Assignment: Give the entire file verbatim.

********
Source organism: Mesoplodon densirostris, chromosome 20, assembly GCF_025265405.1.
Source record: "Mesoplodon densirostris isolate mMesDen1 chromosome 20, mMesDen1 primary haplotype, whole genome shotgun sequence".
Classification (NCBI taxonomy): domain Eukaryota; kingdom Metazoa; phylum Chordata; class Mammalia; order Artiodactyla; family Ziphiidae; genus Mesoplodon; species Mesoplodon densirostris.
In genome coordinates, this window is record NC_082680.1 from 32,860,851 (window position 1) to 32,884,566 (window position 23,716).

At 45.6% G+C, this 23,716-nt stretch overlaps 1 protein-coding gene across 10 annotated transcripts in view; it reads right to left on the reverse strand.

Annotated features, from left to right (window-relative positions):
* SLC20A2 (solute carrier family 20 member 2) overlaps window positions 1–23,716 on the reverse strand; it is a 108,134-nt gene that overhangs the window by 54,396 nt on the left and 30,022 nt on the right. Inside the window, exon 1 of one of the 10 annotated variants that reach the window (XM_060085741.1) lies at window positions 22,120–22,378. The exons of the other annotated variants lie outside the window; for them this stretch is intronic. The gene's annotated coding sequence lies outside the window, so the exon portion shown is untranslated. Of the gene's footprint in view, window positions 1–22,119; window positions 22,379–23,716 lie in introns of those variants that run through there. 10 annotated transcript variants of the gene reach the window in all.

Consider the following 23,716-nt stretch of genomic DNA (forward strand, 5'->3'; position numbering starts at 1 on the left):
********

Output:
Source organism: Mesoplodon densirostris, chromosome 20, assembly GCF_025265405.1.
Source record: "Mesoplodon densirostris isolate mMesDen1 chromosome 20, mMesDen1 primary haplotype, whole genome shotgun sequence".
Classification (NCBI taxonomy): domain Eukaryota; kingdom Metazoa; phylum Chordata; class Mammalia; order Artiodactyla; family Ziphiidae; genus Mesoplodon; species Mesoplodon densirostris.
In genome coordinates, this window is record NC_082680.1 from 32,860,851 (window position 1) to 32,884,566 (window position 23,716).

At 45.6% G+C, this 23,716-nt stretch overlaps 1 protein-coding gene across 10 annotated transcripts in view; it reads right to left on the reverse strand.

Annotated features, from left to right (window-relative positions):
* SLC20A2 (solute carrier family 20 member 2) overlaps window positions 1–23,716 on the reverse strand; it is a 108,134-nt gene that overhangs the window by 54,396 nt on the left and 30,022 nt on the right. Inside the window, exon 1 of one of the 10 annotated variants that reach the window (XM_060085741.1) lies at window positions 22,120–22,378. The exons of the other annotated variants lie outside the window; for them this stretch is intronic. The gene's annotated coding sequence lies outside the window, so the exon portion shown is untranslated. Of the gene's footprint in view, window positions 1–22,119; window positions 22,379–23,716 lie in introns of those variants that run through there. 10 annotated transcript variants of the gene reach the window in all.

Consider the following 23,716-nt stretch of genomic DNA (forward strand, 5'->3'; position numbering starts at 1 on the left):